With countless children and adults living a sedentary lifestyle, chronic diseases such as obesity and diabetes became more prevalent. Fast food is favored over healthy home-cooked meals, and weekends are spent getting drunk instead of unwinding and working out.
However, it’s not always fair to blame the masses for living such a life. The daily grind is just stressful, and healthy foods are generally too expensive. As such, people don’t always realize how unhealthy they’re already being.
But if you strive to obtain a professional health coach diploma, will you be able to encourage a niche in the masses to shift to a healthier lifestyle? The training program covers a wide scope of health and nutrition topics, so you’ll doubtlessly become a credible figure in the health and wellness industry. The only question is, is your target market willing to be coached?
The Health Coaching Market
In 2018, health coaching in the U.S. had entered the year as a $6 billion service market. An estimated 109,000 health coaches and educators became available to help clients change their unhealthy habits and lifestyles. Large self-insured companies also began to collaborate with health coaches to have the health of their employees improved, which can cut claim costs.
Health coaching is basically like a sports coach, who helps an athlete excel. Similarly, health coaches help people improve their lifestyles, especially if they have chronic medical conditions. The coaching process resembles a talk therapy, with two people also engaged in a discussion tackling health issues and ideas. But in health coaching, clients are given more control in setting goals, and creating strategies that will help attain those goals.
People usually hire health coaches when they want to lose weight, lower stress, or manage chronic health conditions. People recovering from addiction or serious diseases also employ a health coach to help themselves adjust to their new lives.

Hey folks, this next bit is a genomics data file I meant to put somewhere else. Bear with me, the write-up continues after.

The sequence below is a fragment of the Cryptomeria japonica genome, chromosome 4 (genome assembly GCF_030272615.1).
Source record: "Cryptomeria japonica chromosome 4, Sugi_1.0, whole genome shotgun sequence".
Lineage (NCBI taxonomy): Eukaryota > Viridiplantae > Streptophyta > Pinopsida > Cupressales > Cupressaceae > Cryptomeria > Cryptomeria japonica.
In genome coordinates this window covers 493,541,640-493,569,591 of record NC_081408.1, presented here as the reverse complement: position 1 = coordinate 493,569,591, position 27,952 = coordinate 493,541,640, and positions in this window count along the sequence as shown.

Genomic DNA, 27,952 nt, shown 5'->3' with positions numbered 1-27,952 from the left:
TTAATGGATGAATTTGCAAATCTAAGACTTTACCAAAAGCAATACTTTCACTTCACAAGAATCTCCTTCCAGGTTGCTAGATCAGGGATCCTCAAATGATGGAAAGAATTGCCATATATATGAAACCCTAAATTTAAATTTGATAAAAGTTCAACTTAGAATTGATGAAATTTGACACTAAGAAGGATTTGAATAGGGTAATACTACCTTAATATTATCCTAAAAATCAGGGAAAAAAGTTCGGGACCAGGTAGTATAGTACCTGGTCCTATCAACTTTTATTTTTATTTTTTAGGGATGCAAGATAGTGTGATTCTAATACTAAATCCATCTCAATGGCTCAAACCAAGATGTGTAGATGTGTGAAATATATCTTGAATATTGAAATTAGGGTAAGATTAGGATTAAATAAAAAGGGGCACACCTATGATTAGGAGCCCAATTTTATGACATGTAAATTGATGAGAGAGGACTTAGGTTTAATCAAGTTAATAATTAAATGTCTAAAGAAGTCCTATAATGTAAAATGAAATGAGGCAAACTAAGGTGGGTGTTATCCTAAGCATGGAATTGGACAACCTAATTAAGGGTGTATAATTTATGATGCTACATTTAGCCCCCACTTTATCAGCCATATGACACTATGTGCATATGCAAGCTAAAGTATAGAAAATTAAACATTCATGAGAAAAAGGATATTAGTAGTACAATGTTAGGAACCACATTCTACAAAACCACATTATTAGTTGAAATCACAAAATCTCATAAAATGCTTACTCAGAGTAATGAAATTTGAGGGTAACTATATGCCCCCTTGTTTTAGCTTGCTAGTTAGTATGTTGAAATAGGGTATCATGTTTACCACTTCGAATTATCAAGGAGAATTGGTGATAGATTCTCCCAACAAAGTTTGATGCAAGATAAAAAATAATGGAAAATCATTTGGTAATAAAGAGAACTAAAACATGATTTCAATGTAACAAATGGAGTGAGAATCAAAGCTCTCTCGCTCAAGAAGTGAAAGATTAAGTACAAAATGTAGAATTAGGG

Is It Truly Effective?
Harvard has found health coaching to be effective. A key technique employed by health coaches is motivational interviewing, which consists of open-ended questions to urge clients to express their own reasons for change. For instance, instead of advising a client to lose weight, a health coach might instead ask what kind of change does the client expect from losing weight. Many studies have found such technique to be effective, because people who are encouraged to change for their own reasons, rather than to meet society’s expectations, are more likely to meet their goal.
Is it a Good Career Choice?
If you’re intimidated to start a health coaching career, here are some positive market analysis to encourage you:
- The health coaching market reached $6 billion in 2017, 15% higher than it was in 2014.
- By 2022, the market is predicted to reach $7.85 billion, with the number of health coaches rising to 121,000.
- The market of weight loss, which is a subspeciality health coaching, is foreseen to jump to $1.05 billion in 2022.
Having more competitors may be daunting, but it clearly indicates that there is an increasing demand for health coaches. Considering how difficult it is to book a doctor’s appointment, and that physicians aren’t trained to help their patients change their behavior, health coaches have indeed become more trustworthy professionals in the health and wellness industry.
As a certified health coach, you can choose to specialize or practice in any of these settings:
- Private coaching
- Group coaching
- Medical facilities
- Resorts or wellness centers
Health coaching is a highly rewarding career, knowing that you help many people embrace a healthier lifestyle. It adds to your sense of purpose, and enables you to be your own boss. Every day, you’re doing what you love, and you always discover new things in every client you meet.
As long as you have the right personality and determination to help improve people’s lives, health coaching might just be the right career for you.